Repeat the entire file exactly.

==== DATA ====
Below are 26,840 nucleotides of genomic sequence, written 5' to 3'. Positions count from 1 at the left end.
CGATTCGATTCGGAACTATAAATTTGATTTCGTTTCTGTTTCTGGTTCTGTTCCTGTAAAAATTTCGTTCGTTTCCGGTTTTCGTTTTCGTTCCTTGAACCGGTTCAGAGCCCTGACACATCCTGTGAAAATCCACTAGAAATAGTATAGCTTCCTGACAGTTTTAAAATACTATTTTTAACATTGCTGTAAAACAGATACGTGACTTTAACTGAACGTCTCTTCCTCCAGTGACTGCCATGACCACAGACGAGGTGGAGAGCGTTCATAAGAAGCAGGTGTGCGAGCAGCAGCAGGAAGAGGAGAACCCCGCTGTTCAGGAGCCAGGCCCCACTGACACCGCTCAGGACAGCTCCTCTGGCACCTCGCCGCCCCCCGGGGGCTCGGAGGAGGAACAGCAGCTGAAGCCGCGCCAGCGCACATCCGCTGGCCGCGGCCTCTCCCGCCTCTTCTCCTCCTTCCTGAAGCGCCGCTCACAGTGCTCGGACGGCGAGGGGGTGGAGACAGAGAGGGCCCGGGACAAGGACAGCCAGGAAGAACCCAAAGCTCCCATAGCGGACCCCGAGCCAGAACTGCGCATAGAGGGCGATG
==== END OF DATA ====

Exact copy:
Below are 26,840 nucleotides of genomic sequence, written 5' to 3'. Positions count from 1 at the left end.
CGATTCGATTCGGAACTATAAATTTGATTTCGTTTCTGTTTCTGGTTCTGTTCCTGTAAAAATTTCGTTCGTTTCCGGTTTTCGTTTTCGTTCCTTGAACCGGTTCAGAGCCCTGACACATCCTGTGAAAATCCACTAGAAATAGTATAGCTTCCTGACAGTTTTAAAATACTATTTTTAACATTGCTGTAAAACAGATACGTGACTTTAACTGAACGTCTCTTCCTCCAGTGACTGCCATGACCACAGACGAGGTGGAGAGCGTTCATAAGAAGCAGGTGTGCGAGCAGCAGCAGGAAGAGGAGAACCCCGCTGTTCAGGAGCCAGGCCCCACTGACACCGCTCAGGACAGCTCCTCTGGCACCTCGCCGCCCCCCGGGGGCTCGGAGGAGGAACAGCAGCTGAAGCCGCGCCAGCGCACATCCGCTGGCCGCGGCCTCTCCCGCCTCTTCTCCTCCTTCCTGAAGCGCCGCTCACAGTGCTCGGACGGCGAGGGGGTGGAGACAGAGAGGGCCCGGGACAAGGACAGCCAGGAAGAACCCAAAGCTCCCATAGCGGACCCCGAGCCAGAACTGCGCATAGAGGGCGATG